There has been a lot of attention focused on the labor issues with Uber’s business model such as: Whether Uber drivers are actually employees or independent contractors? What the level of background checks is necessary for drivers? How should Uber cover the liability insurance of its drivers? Etc…
While these issues matter, it is important to keep in mind they are also very short-term problems. In five to ten years, they will be nonexistent. So it is even possible that by the time some of the labor lawsuits are resolved, the issues will no longer still exist.
For Uber, freelancers using their own vehicles to drive people around is not its ultimate business model -- it is only a temporary stopgap. Uber doesn't want to be a rideshare service but a ride providing service. That means providing rides at the most competitive price possible. To do that, they will need to eliminate the biggest expense: human drivers. According to reporting in Forbes, “[Steve] Jurvetson said Uber CEO Travis Kalanick told him that if Tesla cars are autonomous by 2020, Kalanick wants to buy all 500,000 that are expected to be produced.”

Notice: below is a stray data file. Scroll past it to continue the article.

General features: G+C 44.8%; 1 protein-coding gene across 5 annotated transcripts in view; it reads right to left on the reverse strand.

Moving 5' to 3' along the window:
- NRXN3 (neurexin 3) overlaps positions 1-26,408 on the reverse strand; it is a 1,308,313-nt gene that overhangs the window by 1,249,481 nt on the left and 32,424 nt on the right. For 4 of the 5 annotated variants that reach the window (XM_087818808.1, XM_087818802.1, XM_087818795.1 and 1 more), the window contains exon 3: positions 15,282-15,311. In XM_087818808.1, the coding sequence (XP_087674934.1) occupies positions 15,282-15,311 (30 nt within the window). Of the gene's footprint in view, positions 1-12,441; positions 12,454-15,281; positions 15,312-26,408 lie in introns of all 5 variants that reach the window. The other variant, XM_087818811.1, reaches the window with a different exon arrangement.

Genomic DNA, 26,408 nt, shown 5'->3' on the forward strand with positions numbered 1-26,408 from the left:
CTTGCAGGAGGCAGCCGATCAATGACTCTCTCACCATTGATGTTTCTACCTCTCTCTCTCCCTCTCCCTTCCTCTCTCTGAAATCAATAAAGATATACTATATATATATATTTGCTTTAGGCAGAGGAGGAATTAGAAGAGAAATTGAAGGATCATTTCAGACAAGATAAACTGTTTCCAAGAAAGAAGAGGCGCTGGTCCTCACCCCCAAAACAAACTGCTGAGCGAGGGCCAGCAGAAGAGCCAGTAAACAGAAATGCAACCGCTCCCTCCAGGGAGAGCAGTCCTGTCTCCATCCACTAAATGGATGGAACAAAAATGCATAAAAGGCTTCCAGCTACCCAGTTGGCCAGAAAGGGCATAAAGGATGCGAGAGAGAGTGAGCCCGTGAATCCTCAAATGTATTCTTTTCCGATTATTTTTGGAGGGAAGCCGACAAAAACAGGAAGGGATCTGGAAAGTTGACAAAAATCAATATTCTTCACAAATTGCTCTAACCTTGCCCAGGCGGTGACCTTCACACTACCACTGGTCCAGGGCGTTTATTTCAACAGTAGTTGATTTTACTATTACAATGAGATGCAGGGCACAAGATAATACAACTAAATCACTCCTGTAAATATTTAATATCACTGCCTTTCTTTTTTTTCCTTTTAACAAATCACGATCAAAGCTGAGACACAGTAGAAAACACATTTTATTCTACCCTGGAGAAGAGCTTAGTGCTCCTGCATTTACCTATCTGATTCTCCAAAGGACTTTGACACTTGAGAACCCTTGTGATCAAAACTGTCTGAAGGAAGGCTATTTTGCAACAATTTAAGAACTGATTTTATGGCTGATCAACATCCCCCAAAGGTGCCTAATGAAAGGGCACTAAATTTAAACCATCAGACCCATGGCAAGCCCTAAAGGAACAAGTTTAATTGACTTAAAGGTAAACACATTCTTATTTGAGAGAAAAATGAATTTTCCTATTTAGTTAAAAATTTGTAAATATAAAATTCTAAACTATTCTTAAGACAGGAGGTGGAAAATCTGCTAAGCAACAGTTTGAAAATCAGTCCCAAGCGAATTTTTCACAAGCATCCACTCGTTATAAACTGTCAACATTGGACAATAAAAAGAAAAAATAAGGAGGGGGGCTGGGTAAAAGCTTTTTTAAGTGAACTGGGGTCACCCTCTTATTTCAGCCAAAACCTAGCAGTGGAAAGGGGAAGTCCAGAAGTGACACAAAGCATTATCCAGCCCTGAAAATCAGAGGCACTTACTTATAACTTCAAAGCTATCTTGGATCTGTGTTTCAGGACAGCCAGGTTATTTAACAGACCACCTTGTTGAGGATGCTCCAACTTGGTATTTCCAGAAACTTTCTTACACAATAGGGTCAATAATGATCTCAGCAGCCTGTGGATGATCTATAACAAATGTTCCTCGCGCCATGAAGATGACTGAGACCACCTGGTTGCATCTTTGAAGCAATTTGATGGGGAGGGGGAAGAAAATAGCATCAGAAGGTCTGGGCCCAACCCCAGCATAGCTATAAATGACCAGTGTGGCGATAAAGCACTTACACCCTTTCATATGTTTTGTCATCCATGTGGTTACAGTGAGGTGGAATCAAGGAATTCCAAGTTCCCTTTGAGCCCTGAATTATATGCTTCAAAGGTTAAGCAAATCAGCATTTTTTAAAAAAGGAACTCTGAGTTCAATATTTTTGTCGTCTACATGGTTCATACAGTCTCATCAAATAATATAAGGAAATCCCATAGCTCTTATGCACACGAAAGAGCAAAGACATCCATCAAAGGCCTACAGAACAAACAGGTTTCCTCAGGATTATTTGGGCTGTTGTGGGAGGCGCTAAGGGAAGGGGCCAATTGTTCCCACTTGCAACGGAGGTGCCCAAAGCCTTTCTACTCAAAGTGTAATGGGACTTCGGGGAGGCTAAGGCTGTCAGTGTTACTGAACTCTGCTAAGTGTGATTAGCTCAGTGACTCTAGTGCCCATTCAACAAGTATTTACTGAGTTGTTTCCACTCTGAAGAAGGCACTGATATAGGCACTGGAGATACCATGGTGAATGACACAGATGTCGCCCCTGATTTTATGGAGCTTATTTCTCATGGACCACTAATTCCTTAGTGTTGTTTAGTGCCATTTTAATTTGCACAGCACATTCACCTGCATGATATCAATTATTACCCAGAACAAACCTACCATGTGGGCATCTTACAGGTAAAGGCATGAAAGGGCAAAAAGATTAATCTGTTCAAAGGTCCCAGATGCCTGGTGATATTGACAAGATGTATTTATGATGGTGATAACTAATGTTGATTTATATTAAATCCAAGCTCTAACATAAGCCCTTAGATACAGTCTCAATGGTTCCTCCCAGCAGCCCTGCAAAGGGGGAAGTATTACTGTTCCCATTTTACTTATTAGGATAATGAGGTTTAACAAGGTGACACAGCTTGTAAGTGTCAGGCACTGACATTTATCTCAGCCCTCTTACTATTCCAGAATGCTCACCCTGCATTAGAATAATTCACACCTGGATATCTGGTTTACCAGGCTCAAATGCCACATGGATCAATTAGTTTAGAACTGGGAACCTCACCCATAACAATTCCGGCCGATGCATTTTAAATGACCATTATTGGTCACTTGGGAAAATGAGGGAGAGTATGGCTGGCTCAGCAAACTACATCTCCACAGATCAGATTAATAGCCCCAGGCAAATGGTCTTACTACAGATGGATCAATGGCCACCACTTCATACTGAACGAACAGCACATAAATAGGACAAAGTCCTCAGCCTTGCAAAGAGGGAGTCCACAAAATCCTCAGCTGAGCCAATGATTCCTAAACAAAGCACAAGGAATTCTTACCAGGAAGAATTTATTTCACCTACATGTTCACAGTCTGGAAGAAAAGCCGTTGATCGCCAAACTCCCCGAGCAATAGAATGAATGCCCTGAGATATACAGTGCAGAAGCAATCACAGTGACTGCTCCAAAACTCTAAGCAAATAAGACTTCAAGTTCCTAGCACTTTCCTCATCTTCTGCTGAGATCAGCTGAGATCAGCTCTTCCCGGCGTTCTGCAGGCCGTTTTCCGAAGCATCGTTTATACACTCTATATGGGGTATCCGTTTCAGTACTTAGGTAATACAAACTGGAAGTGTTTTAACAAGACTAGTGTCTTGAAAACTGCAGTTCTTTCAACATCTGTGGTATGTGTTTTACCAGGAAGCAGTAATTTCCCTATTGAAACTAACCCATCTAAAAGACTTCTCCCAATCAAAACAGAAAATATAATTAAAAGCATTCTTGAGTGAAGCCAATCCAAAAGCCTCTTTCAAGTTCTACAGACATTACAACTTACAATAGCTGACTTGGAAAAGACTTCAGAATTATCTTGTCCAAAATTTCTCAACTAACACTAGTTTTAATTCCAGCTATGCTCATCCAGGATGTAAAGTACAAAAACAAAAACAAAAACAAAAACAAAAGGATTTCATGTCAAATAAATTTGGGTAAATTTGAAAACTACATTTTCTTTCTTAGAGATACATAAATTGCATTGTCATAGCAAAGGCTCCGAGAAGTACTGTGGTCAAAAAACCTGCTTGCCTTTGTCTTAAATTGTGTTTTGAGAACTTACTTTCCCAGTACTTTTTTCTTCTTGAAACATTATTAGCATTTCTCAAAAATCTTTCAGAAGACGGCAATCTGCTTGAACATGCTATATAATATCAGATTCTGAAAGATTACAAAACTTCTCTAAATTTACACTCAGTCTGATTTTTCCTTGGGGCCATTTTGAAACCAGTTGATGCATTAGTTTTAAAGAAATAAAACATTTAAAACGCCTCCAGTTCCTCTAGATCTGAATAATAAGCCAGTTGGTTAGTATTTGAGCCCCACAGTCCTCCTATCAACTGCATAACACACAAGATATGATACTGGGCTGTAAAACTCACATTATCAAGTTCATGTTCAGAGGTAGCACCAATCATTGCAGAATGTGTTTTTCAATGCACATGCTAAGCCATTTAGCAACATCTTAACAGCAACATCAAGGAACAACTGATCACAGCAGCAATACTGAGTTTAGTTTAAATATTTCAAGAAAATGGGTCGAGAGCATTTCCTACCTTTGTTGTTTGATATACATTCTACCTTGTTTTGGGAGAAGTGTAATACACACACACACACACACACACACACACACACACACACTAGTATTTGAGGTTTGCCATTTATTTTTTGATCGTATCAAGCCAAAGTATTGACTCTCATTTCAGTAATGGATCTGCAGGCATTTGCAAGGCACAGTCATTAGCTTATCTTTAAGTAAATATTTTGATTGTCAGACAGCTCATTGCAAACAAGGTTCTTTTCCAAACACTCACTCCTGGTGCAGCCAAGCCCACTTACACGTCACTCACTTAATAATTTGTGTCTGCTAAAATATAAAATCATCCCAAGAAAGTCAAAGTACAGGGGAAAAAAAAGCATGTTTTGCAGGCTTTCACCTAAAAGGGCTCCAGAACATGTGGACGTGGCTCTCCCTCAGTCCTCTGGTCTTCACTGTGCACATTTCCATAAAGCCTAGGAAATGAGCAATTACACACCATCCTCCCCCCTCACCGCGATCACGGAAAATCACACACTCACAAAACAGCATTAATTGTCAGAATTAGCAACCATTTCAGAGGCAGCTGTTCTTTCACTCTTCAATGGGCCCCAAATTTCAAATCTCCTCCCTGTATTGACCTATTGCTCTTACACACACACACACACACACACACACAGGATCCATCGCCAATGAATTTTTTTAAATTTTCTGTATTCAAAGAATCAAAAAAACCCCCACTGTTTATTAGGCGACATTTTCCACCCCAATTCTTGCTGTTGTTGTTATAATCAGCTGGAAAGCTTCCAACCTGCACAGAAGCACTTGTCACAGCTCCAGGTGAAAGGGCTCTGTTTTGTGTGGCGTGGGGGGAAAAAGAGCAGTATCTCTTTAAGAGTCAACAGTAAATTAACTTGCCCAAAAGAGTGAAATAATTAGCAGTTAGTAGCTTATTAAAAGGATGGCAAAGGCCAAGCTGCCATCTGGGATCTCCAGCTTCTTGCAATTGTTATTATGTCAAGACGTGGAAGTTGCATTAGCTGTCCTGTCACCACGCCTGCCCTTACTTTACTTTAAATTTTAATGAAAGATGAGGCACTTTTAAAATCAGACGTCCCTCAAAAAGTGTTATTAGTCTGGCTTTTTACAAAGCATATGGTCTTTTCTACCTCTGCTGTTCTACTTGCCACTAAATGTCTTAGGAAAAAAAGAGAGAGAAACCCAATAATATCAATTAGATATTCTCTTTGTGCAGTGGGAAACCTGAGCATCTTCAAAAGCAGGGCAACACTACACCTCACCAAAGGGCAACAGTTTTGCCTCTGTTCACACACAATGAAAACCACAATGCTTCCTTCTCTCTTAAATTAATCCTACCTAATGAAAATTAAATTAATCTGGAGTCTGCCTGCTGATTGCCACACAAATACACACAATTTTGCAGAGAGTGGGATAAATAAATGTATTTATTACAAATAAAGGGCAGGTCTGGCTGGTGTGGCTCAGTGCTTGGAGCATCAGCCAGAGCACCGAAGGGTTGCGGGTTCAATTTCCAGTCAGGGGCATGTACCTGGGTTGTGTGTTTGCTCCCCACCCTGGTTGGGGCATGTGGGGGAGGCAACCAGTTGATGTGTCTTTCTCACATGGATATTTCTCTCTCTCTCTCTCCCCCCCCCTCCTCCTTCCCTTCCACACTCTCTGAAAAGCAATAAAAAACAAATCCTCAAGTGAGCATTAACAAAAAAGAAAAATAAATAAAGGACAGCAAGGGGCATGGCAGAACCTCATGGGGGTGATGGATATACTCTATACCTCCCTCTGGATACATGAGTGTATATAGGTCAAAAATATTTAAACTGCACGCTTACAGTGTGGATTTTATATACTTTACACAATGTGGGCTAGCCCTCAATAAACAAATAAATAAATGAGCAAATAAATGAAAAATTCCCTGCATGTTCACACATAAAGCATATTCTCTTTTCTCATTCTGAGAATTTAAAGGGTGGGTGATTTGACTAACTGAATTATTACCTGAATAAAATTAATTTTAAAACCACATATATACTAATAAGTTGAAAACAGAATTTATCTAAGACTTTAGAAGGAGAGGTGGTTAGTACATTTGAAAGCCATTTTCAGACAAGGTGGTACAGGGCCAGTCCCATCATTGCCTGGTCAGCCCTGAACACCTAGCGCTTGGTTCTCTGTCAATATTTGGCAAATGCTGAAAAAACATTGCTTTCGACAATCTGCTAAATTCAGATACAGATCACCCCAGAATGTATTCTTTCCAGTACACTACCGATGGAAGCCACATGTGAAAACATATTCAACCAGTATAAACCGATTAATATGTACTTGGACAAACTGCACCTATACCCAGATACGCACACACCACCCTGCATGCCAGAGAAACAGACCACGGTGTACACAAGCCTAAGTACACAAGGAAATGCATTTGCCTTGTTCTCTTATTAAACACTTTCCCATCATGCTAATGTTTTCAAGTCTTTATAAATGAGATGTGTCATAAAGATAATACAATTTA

Services like Uber, Lyft, and Sidecar will in the very near future eliminate basically all their human drivers and replace them with a fleet of self-driving cars. These services will be the first adopters of self-driving cars. None of them could afford not to, given how much cheaper self-driving cars will make providing on-demand rides.
According to the Bureau of Labor Statistics, the average wage for taxi drivers/chauffeurs was $22,820 per year in 2012. Of course, while a human driver needs to sleep and eat, a machine can work 24/7 every day of the year. So even if a self-driving system costs $70,000 initially, it would pay for itself in less than two years.
While these current legal issues with employment status and liability matter because they are affecting real people right now, these debates are comparable to discussing working conditions in the buggy whip factories right as the first Model T is being assembled.
The really important labor issue with Uber isn’t how its drivers are currently treated, but how as a society we will respond in a few years when services like Uber help eliminate half a million driver jobs in an extremely short period of time.